Author(s)Hasen, Richard L.
KeywordsUnited States Supreme Court
Citizens United v. Federal Election Commission
Austin v. Michigan Chamber of Commerce
Buckley v. Valeo
Supreme Court of the United States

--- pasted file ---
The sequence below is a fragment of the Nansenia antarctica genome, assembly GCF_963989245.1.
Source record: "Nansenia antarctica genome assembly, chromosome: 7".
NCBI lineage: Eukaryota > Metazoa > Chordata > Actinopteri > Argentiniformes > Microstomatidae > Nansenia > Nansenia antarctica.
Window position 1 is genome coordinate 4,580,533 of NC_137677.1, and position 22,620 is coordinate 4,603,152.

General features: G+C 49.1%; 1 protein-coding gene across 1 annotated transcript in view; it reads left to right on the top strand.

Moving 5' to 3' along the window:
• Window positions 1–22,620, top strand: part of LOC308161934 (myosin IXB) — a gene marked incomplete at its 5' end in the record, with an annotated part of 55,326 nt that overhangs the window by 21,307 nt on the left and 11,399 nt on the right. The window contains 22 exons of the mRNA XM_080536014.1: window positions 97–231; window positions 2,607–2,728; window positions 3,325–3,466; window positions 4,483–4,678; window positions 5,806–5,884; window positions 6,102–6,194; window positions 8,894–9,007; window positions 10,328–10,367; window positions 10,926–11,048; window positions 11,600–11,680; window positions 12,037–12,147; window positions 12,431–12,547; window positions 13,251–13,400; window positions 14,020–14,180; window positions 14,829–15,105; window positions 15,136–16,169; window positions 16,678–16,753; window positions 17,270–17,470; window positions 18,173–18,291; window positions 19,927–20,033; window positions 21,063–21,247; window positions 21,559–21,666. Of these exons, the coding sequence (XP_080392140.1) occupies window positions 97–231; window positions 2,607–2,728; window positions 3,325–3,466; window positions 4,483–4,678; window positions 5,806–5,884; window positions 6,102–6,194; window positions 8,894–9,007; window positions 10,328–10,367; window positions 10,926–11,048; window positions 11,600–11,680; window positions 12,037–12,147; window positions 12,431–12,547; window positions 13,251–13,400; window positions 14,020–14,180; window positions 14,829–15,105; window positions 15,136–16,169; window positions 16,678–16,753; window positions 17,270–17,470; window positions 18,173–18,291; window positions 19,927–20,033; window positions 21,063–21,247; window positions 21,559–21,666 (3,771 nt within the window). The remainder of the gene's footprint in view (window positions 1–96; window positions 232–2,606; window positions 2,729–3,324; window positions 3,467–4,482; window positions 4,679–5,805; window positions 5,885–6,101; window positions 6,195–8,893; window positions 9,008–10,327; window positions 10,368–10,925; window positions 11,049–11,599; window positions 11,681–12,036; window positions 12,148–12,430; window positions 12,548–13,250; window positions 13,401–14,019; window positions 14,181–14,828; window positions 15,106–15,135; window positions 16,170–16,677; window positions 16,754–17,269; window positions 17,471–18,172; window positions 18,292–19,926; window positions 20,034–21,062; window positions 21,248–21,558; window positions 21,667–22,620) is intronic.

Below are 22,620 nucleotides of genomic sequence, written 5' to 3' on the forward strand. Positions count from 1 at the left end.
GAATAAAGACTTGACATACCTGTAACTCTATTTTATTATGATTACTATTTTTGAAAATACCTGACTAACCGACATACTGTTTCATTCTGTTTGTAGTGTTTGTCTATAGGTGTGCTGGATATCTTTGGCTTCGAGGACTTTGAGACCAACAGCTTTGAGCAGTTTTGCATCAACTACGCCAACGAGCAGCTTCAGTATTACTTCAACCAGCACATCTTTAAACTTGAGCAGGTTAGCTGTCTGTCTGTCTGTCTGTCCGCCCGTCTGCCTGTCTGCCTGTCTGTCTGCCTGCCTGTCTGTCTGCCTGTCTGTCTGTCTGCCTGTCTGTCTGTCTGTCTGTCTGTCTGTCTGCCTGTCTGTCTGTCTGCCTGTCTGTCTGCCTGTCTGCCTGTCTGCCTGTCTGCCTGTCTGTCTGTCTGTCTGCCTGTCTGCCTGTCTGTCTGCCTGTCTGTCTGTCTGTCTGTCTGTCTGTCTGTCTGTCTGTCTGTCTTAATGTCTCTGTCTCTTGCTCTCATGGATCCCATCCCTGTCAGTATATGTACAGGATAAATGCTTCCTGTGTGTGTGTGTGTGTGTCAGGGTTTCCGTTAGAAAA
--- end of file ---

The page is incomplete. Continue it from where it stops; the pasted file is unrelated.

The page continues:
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AbstractThe self-congratulatory tone of the majority and concurring opinions in last term's controversial Supreme Court blockbuster, Citizens United v. Federal Election Commission, extended beyond the trumpeting of an absolutist vision of the First Amendment that allows corporations to spend unlimited sums independently to support or oppose candidates for office. The triumphalism extended to the majority's view that it had imposed coherence on the unwieldy body of campaign finance jurisprudence by excising an "outlier" 1990 opinion, Austin v. Michigan Chamber of Commerce, which had upheld such corporate limits, and parts of a 2003 opinion, McConnell v. FEC, extending Austin to unions and to a broader set of election-related television and radio broadcasts. The majority saw itself as returning the Court to the fountainhead of this jurisprudence, the Court's 1976 opinion in Buckley v. Valeo. Citizens United indisputably harmonized campaign finance law on the question of the constitutionality of spending limits on corporations, even if its view of Austin as an "outlier" remains contested. But the Court in doing so amplified and solidified other significant, incoherent aspects of its campaign finance jurisprudence. Part I of this Article situates Citizens United in the campaign finance jurisprudence that preceded it and describes in detail the key opinions in the case. Part II explains how the Court's analysis in Citizens United is likely to lead to new incoherence in the Court's campaign finance jurisprudence, because it is unlikely that the Court will follow the new case to its extreme, for example to allow spending by foreign nationals to influence candidate elections, to treat spending in judicial elections the same way as spending for other races, or to strike down reasonable limits on campaign contributions made directly to candidates. Part III suggests that incoherence is likely to be an enduring feature of the Court's campaign finance jurisprudence, because consistent application of a coherent approach could well be politically unpalatable for majority of the Justices on the Court. It also considers the challenge such incoherence poses for lawyers arguing campaign finance cases in the Supreme Court and lower courts.